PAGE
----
Peter then realizes that Anna has seized the hidden knife, and after applauding her “Olympic Spirit”, the two pause their philosophical discussion, check to find that it’s only 8 AM…before then Peter nonchalantly throws Anna over the boat for her to drown in the middle of the lake. The two appear to give little care toward Anna’s quick demise, especially with so much time left in the “bet”, under the excuse that they’re hungry. Docking the boat upon the other side of the lake, however, the two resume that previous discussion:

“Where was I?”

“You were discussing the difference between communicating with the material universe, and antimaterial universe, right”

“It turns out that one universe is real. And one is fiction…it’s a kind of model projection in hyperspace.”

“But where’s your hero now?”

“He’s in reality and he’s in fiction”

“But the fiction’s real…you can see it in the movie right?”

“Of course.”

“Well, then, its’ just as real as reality, ‘cus you can see it, too.”

“Bullshit.”
“Why?”

Here, again, the conversation plays out so seemingly out of context, quick, and cursory that the dialogue may slip past the viewer. However, it holds the key to much of Haneke’s thesis for the violence within not just this movie but horror in a broader context. While the discussion is clearly ambiguous, it also hints toward a theory of fiction that supposes much of the fiction—while existing in a different reality than our own—can still be believed to hold some level of truth. While one may easily scoff at such a theory, perhaps spouting Paul’s reaction: “Bullshit”, Peter/Haneke answers with the simple question of “Why”.

Though answers exists to such an esoteric and abstract theory, the point is to at least consider the consequences of distancing ourselves from such fictional horrors. Numerous times throughout the film, Haneke confronts the viewer about “rooting” for such heinous acts to occur, about accepting such tragedies in the name of entertainment, or attempting to distance ourselves from playing a removed role in the progression of these atrocious acts that occur on the “fictional” screen. Though there will always be violence in fiction—often times playing to discover a larger emotional truth about human nature, but used in equal measure for the shlock value of cheap entertainment thrills—Funny Games is a rare film that uses the genre to both the push the boundaries of such thrills and simultaneously comment on the larger issue of violence in fiction at large.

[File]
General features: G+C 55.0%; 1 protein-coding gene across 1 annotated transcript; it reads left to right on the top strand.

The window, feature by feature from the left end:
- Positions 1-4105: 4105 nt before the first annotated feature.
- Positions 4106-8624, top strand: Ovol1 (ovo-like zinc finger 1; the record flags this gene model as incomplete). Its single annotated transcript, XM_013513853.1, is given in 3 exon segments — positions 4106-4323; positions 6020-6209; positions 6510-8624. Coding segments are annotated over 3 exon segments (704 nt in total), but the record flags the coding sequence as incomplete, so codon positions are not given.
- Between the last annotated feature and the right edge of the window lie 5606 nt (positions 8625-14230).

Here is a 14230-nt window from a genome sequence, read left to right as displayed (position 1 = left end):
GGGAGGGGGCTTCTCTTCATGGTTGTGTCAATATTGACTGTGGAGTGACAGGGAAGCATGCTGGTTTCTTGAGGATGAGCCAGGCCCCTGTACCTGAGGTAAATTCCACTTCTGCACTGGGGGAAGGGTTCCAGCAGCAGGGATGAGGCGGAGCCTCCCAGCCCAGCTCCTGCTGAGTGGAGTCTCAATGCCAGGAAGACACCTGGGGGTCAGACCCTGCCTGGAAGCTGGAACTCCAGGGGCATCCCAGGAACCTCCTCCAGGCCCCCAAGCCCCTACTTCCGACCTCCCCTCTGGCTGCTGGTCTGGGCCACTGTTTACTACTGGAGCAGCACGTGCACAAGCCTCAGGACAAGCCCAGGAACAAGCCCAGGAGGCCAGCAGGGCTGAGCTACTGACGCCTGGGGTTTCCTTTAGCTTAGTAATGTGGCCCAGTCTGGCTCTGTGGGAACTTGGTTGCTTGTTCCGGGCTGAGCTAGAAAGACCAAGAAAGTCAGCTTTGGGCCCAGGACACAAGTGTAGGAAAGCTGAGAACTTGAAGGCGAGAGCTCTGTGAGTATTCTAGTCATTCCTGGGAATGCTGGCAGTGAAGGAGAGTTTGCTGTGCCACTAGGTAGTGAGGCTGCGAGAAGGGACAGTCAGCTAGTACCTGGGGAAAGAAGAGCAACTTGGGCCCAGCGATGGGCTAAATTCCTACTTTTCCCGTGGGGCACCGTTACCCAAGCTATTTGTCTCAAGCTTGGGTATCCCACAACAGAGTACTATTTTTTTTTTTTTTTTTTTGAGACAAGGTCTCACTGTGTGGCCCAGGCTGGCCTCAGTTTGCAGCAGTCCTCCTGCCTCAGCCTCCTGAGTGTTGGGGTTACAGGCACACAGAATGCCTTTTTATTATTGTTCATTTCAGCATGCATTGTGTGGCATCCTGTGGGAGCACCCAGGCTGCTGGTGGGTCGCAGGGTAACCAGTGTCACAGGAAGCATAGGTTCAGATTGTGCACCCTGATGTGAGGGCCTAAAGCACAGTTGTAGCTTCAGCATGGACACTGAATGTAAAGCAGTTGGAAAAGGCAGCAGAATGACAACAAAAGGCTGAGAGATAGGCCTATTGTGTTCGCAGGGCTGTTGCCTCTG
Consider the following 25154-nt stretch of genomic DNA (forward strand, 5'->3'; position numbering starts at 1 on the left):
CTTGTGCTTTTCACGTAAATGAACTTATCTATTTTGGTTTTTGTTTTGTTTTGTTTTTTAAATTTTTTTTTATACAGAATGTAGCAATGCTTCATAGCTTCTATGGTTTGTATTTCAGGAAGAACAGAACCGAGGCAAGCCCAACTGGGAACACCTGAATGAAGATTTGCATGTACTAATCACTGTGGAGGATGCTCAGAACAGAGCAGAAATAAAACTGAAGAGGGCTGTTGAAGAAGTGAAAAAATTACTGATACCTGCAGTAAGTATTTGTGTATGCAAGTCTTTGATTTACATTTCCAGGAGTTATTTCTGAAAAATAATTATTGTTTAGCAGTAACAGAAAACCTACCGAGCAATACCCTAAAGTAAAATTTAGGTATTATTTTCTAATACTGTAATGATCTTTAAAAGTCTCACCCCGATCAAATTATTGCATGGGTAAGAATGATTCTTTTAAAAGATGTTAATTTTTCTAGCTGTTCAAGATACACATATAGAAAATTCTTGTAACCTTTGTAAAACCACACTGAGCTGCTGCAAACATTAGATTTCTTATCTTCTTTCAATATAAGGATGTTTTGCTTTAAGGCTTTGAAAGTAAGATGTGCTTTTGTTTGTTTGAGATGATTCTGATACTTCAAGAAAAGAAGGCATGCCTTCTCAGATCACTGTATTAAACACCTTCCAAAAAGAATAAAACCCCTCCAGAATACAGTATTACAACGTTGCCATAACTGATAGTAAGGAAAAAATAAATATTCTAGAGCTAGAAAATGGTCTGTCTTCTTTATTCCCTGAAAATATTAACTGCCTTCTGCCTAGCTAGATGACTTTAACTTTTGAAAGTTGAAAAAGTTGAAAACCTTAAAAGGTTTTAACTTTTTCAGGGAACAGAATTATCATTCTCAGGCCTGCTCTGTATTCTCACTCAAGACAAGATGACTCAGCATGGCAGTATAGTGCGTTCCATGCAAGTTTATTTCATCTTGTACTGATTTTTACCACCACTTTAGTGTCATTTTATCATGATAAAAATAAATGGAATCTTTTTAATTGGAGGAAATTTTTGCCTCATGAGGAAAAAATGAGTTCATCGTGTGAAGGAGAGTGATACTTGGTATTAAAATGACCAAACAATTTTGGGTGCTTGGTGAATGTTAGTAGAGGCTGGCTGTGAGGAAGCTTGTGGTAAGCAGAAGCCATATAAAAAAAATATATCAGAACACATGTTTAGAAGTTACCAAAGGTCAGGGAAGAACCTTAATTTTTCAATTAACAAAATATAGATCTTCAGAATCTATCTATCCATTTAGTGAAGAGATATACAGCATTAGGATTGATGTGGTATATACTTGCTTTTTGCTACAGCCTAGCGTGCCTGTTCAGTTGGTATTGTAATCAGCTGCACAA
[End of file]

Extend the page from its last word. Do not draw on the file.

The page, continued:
The film ends with Peter knocking on the resident’s door at this house on the opposite end of the lake. When the woman opens the door, he asks if he can borrow some eggs. She allows him inside the house to wait, and after she leaves, Peter stares directly into the camera for a final look at the audience as the heavy metal of “Naked City” ramps up to full volume again—suggesting the repetitive nature of this fictional cycle of violence. In Haneke’s decision to even repeat making this movie—in painstaking shot for shot recreation—Haneke is challenging repeat viewers for their compulsion to seek out this violence yet again. And not just of this remake, but of this level of violence in a broader fiction.

While many genre fans are often annoyed by movies like this, one as subversive and challenging about the very elements that a viewer has paid to see, Funny Games proves to be one of the most exceptionally crafted and inventive pieces of horror filmmaking to simultaneously push genre boundaries on a narrative level while confronting viewers’ desire to seek out this specific type of “entertainment”. Furthermore, Haneke’s decision to recreate his own movie through a shot-for-shot remake with American actors and setting serves to not only reproduce the entertainment for a new audience but also works as commentary on the continuing cycle of violence within the genre. As usual, Haneke has raised the bar for filmmakers to examine the principles of their work, genre, and purpose of the entertainment in their hands. Going forth, one wonders when other filmmakers may seize the opportunity to examine such a particular, prominent genre through both the narrative and medium as masterfully as Funny Games. As Peter would remind us: “The bet is still on”.